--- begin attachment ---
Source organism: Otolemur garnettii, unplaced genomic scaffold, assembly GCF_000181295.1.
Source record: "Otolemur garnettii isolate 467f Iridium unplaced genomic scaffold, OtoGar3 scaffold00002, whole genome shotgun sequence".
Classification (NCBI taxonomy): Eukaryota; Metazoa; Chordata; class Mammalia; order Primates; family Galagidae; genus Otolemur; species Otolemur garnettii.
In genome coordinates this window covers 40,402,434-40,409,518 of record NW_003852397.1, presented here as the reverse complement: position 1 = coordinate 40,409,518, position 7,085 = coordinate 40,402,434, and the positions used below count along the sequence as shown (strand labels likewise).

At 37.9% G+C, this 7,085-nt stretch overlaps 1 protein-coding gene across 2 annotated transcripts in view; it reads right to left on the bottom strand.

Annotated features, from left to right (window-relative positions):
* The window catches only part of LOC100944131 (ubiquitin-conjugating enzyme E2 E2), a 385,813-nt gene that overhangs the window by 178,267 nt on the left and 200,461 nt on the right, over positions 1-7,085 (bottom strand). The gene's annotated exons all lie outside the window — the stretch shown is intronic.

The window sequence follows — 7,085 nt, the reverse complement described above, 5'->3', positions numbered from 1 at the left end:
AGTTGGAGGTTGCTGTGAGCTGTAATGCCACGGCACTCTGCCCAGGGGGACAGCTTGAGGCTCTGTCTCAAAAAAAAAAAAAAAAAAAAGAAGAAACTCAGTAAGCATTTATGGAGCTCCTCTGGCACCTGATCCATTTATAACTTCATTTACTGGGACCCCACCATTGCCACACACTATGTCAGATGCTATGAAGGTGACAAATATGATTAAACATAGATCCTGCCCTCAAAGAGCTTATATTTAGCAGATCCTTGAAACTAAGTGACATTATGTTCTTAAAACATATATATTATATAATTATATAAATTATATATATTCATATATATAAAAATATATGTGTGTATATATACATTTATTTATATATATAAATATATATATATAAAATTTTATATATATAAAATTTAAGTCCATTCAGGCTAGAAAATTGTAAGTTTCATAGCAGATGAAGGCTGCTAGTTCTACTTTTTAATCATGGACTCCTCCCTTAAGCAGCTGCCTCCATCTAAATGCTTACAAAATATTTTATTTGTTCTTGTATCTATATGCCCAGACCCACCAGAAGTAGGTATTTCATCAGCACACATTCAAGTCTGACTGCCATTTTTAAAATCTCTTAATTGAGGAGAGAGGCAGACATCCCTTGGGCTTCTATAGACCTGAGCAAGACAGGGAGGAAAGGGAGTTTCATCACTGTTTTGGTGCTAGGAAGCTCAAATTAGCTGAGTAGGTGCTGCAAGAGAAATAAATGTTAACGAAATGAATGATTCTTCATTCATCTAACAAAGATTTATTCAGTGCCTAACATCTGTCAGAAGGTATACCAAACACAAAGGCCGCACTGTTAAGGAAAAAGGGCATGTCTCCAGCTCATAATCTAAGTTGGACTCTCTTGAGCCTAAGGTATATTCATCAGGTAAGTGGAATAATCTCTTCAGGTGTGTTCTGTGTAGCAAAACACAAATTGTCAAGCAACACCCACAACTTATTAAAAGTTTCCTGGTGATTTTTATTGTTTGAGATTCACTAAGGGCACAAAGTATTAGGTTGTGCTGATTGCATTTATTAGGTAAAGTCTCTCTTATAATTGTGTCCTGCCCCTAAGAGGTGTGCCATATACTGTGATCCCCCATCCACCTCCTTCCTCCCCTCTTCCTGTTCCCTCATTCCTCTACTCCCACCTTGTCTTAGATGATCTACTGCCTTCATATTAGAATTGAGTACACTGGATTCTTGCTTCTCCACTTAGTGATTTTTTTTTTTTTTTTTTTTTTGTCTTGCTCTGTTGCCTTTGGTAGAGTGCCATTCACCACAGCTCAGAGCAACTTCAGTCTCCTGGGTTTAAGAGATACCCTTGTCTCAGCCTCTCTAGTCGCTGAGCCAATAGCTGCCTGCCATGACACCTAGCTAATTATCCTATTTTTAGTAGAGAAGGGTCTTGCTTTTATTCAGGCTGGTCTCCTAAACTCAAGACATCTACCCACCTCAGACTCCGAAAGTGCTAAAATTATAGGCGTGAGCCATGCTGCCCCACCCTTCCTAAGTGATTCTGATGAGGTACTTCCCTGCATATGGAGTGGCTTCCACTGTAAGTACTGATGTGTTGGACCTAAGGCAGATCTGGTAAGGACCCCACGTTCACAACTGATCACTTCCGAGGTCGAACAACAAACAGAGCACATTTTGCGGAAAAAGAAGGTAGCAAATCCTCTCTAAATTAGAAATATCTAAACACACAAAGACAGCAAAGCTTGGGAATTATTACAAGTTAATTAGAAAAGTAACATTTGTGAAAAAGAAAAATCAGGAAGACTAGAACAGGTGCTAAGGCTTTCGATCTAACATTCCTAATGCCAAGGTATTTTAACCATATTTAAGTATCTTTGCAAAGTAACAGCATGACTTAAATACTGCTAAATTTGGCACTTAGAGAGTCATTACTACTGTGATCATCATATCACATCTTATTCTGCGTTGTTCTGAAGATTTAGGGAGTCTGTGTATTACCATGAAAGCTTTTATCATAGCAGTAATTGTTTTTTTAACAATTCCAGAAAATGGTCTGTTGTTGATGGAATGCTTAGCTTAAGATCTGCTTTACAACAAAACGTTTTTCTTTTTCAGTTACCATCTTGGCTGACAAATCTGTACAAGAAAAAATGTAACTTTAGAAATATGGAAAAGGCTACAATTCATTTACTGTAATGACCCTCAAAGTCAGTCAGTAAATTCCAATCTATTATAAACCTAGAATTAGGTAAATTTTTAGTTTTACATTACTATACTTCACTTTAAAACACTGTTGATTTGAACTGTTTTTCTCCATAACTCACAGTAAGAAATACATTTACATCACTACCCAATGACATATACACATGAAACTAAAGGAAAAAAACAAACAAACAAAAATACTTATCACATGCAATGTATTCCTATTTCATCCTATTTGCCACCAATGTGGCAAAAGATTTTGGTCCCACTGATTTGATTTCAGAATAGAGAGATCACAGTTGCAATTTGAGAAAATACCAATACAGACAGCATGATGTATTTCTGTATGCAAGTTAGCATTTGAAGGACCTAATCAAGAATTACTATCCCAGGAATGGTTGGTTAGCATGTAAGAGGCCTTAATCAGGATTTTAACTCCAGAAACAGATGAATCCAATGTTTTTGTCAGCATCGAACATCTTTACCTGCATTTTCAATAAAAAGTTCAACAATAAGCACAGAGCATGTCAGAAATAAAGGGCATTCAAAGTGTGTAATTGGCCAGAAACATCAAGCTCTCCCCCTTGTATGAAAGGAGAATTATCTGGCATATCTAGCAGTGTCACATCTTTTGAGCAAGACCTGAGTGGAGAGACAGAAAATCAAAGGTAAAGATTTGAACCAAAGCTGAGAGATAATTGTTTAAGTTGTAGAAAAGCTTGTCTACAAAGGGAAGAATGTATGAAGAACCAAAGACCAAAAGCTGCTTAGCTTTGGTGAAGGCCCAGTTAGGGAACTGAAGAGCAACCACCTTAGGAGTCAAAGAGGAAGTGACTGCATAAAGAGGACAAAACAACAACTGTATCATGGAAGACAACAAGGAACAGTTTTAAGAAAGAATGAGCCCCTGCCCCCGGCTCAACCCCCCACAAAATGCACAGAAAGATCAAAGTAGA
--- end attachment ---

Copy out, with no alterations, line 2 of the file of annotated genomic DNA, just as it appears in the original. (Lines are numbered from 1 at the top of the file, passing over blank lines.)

Source record: "Otolemur garnettii isolate 467f Iridium unplaced genomic scaffold, OtoGar3 scaffold00002, whole genome shotgun sequence".